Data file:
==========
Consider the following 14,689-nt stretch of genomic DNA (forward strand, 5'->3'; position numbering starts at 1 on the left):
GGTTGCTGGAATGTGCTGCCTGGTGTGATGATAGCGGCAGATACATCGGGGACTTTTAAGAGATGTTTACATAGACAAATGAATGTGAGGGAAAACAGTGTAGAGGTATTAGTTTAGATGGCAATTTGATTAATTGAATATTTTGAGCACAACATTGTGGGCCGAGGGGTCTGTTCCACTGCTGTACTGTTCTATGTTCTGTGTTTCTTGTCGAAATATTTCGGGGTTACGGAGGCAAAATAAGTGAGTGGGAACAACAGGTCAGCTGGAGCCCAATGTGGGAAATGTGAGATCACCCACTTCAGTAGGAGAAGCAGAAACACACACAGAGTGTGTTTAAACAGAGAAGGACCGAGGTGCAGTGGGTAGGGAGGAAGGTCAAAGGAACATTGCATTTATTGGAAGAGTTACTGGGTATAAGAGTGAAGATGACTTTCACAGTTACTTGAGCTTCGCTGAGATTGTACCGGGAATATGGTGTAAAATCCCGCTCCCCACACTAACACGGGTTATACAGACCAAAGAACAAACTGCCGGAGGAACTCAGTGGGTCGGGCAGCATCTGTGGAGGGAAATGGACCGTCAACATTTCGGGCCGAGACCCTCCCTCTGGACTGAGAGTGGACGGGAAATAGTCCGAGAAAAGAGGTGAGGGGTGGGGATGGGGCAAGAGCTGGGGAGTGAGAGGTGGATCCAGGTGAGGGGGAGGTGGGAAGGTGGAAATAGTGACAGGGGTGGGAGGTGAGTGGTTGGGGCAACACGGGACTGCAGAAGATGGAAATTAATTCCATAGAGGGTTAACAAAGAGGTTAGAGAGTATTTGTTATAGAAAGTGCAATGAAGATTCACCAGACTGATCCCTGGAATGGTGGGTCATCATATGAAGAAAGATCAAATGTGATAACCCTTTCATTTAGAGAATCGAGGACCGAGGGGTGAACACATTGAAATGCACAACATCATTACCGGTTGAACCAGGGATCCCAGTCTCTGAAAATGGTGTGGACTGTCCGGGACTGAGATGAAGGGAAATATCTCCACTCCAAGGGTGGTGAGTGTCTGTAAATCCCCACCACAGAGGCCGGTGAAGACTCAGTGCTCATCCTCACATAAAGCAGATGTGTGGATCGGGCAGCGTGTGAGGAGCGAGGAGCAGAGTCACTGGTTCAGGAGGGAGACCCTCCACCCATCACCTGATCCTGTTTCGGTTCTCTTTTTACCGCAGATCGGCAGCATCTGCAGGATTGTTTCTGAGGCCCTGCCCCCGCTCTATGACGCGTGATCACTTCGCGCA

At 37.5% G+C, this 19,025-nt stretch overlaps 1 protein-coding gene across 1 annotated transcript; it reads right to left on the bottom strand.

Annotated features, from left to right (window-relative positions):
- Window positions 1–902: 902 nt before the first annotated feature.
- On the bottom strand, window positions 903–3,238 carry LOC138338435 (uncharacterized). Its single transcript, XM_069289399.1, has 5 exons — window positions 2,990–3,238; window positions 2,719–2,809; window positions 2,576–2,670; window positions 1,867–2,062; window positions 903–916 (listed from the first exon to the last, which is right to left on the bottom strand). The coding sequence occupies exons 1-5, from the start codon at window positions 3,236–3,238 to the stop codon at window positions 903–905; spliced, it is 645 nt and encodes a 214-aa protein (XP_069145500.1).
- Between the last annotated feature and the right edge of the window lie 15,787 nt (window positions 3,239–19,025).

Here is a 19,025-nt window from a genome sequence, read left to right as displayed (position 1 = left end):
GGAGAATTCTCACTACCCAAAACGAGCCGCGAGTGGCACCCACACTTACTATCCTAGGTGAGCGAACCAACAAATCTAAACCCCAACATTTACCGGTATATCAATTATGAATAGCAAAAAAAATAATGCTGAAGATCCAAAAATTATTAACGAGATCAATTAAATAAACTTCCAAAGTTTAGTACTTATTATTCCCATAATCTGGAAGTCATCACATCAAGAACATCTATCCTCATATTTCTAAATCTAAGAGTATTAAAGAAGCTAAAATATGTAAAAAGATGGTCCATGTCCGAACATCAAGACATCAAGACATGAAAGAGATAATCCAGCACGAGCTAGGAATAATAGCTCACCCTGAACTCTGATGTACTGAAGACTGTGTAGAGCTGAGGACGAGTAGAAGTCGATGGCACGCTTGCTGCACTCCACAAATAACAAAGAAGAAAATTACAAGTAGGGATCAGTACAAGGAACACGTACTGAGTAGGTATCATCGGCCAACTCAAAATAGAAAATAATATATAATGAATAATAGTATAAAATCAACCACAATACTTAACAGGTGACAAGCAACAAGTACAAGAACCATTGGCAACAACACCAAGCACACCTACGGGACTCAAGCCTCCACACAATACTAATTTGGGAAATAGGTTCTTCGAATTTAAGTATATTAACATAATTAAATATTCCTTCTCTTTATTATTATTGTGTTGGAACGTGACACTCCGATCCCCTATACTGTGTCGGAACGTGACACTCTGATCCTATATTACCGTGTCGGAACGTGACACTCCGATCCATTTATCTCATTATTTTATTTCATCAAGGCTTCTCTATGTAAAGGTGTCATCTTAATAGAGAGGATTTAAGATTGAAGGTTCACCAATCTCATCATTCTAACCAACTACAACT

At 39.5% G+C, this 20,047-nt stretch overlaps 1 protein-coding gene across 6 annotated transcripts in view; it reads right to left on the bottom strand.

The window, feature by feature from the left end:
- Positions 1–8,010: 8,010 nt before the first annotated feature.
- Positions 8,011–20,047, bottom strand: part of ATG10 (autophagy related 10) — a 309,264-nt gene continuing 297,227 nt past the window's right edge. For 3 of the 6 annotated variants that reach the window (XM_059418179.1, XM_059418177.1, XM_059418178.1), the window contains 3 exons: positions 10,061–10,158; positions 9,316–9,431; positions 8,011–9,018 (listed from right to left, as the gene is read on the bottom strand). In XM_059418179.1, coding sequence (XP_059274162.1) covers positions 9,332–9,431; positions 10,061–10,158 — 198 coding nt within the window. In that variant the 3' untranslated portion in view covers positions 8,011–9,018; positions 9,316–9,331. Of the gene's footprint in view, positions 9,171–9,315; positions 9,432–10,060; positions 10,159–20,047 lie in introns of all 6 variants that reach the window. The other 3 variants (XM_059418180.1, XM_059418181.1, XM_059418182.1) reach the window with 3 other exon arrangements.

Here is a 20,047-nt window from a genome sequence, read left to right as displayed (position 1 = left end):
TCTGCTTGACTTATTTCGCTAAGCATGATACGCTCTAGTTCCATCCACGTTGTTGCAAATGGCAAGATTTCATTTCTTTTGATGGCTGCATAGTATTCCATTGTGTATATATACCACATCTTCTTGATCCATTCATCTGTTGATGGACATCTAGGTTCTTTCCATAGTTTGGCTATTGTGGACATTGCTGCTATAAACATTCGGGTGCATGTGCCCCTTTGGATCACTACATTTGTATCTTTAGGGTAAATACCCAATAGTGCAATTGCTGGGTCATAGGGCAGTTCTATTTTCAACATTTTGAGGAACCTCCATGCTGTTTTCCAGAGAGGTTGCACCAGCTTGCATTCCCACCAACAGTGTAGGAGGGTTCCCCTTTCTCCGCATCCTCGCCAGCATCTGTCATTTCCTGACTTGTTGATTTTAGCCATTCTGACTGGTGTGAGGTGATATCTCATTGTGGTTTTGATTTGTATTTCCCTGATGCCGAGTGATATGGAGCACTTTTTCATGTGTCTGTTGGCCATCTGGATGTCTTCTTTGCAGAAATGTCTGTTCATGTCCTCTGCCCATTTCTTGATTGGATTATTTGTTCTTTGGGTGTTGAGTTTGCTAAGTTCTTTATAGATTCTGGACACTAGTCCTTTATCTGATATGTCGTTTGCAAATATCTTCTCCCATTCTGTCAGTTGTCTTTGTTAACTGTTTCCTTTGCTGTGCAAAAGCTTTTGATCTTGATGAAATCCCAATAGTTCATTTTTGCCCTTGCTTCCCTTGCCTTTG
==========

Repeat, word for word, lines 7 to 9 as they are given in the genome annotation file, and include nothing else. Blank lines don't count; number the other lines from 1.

- Between the last annotated feature and the right edge of the window lie 15,787 nt (window positions 3,239–19,025).

Here is a 19,025-nt window from a genome sequence, read left to right as displayed (position 1 = left end):
GGAGAATTCTCACTACCCAAAACGAGCCGCGAGTGGCACCCACACTTACTATCCTAGGTGAGCGAACCAACAAATCTAAACCCCAACATTTACCGGTATATCAATTATGAATAGCAAAAAAAATAATGCTGAAGATCCAAAAATTATTAACGAGATCAATTAAATAAACTTCCAAAGTTTAGTACTTATTATTCCCATAATCTGGAAGTCATCACATCAAGAACATCTATCCTCATATTTCTAAATCTAAGAGTATTAAAGAAGCTAAAATATGTAAAAAGATGGTCCATGTCCGAACATCAAGACATCAAGACATGAAAGAGATAATCCAGCACGAGCTAGGAATAATAGCTCACCCTGAACTCTGATGTACTGAAGACTGTGTAGAGCTGAGGACGAGTAGAAGTCGATGGCACGCTTGCTGCACTCCACAAATAACAAAGAAGAAAATTACAAGTAGGGATCAGTACAAGGAACACGTACTGAGTAGGTATCATCGGCCAACTCAAAATAGAAAATAATATATAATGAATAATAGTATAAAATCAACCACAATACTTAACAGGTGACAAGCAACAAGTACAAGAACCATTGGCAACAACACCAAGCACACCTACGGGACTCAAGCCTCCACACAATACTAATTTGGGAAATAGGTTCTTCGAATTTAAGTATATTAACATAATTAAATATTCCTTCTCTTTATTATTATTGTGTTGGAACGTGACACTCCGATCCCCTATACTGTGTCGGAACGTGACACTCTGATCCTATATTACCGTGTCGGAACGTGACACTCCGATCCATTTATCTCATTATTTTATTTCATCAAGGCTTCTCTATGTAAAGGTGTCATCTTAATAGAGAGGATTTAAGATTGAAGGTTCACCAATCTCATCATTCTAACCAACTACAACT